The visible household work cooking dinner, washing dishes, folding laundry, lint rollering dog hair off the sofa cushions is not the only problem. There is also an invisible workload that is placed on women. According to sociologist Susan Waltzer the Invisible workload includes the intellectual, mental, and emotional work of childcare and household maintenance.

Women do more of the learning and information processing, like researching pediatricians. Women do more worrying, like wondering if their child is hitting his developmental milestones. And they do more organizing and delegating, like deciding when the mattress needs to be flipped or what to cook for dinner. Even when their male partners helped out by doing their fair share of chores and errands, it was the women who noticed what needed to be done.

In other words, women do all the thinking about the household and its management. A joint study by Arizona State University and Oklahoma State University found that 90% of the women they surveyed felt solely responsible for management of the household.

House managers who run the households of high net worth individuals routinely make $100,000 or more. So when you serve as de facto house manager for your household, know that you are performing a second full time job in which people who do this professionally are paid six figures.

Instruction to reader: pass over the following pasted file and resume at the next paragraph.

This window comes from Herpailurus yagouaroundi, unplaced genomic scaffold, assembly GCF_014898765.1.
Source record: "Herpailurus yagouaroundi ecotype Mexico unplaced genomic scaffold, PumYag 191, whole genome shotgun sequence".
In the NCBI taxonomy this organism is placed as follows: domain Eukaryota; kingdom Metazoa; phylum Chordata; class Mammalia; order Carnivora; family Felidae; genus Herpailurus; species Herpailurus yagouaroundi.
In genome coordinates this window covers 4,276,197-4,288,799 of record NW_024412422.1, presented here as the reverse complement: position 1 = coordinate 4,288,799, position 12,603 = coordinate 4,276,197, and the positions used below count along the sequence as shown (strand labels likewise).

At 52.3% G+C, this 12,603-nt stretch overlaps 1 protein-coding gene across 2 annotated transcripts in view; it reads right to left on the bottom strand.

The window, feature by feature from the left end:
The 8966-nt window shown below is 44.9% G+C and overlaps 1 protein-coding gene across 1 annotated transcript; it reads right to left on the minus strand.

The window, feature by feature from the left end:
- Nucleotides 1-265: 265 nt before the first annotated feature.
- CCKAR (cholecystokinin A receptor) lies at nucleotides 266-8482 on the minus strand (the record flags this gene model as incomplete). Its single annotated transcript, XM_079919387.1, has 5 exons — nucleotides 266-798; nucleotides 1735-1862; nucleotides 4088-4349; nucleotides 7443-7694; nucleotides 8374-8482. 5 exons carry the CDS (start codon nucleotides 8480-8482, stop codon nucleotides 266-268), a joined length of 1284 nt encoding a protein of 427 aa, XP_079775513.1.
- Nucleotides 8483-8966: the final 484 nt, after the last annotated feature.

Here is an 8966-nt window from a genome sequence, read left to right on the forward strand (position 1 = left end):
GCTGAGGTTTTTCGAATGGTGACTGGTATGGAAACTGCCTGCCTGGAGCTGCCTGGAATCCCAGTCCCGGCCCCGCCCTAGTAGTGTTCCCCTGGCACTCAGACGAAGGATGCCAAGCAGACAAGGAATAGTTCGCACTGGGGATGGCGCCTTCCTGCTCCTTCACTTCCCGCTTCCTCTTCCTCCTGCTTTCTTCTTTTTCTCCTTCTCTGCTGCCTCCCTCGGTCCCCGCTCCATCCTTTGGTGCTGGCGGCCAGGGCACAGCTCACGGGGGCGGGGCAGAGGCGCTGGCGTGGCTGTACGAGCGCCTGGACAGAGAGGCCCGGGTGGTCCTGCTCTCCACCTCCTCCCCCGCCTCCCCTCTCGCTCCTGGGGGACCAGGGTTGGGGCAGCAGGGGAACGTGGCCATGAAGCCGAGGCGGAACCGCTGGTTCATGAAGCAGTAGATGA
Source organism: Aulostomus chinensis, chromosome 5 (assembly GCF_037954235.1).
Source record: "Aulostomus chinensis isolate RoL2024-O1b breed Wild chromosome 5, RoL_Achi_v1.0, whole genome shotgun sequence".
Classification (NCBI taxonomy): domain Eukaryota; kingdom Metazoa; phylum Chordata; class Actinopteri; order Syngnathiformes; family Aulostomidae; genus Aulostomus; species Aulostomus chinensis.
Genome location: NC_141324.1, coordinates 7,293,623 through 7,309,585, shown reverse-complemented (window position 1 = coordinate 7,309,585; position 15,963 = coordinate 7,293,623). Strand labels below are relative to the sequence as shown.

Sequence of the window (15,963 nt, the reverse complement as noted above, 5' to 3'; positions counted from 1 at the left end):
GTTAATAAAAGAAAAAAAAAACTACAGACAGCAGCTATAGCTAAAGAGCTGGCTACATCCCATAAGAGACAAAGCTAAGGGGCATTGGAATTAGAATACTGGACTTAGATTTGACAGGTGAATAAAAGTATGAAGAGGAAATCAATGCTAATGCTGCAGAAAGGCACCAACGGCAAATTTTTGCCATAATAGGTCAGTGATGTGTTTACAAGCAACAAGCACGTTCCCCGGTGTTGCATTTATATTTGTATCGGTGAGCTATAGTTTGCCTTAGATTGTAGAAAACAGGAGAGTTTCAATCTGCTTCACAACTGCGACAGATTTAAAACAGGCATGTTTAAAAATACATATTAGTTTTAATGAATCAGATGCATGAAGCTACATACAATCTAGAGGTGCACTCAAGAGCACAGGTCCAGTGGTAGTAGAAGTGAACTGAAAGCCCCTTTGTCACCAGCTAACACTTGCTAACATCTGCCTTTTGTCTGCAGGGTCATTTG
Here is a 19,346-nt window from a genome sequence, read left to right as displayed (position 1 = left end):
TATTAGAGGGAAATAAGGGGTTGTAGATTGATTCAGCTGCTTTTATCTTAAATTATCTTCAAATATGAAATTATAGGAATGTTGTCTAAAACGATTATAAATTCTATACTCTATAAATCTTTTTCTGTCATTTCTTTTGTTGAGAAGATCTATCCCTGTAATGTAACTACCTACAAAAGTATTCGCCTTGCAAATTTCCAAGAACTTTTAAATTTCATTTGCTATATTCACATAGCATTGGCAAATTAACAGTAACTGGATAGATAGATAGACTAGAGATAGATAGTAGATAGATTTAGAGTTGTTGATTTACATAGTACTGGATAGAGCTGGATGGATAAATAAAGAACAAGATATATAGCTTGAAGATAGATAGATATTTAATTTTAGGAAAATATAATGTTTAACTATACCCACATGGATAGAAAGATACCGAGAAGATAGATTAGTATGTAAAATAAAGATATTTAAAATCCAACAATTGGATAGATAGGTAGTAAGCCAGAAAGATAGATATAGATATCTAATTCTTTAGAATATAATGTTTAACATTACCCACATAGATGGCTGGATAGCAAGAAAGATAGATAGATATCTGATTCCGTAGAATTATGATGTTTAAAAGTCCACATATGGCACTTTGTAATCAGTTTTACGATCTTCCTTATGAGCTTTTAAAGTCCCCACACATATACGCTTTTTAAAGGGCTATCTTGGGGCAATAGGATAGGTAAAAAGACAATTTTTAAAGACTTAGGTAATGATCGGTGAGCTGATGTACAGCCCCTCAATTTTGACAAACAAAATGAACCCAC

And we're not done. Are you tired yet? I'm exhausted and frankly pissed just thinking about all the work and responsibility women take on nowadays.

Women not only manage their household, but most are also solely responsible for the emotional wellbeing of their children. Mothers are often the first responders to their children's distress. It's no wonder that so many women are under earning. We are burned out and exhausted from all the multitasking, context switching which costs you 23 minutes every time you are interrupted, and sheer volume of responsibility our society expects us to accomplish every day.

According to the ASU OSU joint study, the women they surveyed felt overwhelmed with their role as parents, had little time for themselves, and felt exhausted. No shit. And this issue isn't limited to domestic life. It happens in the workplace too. You also need boundaries at work.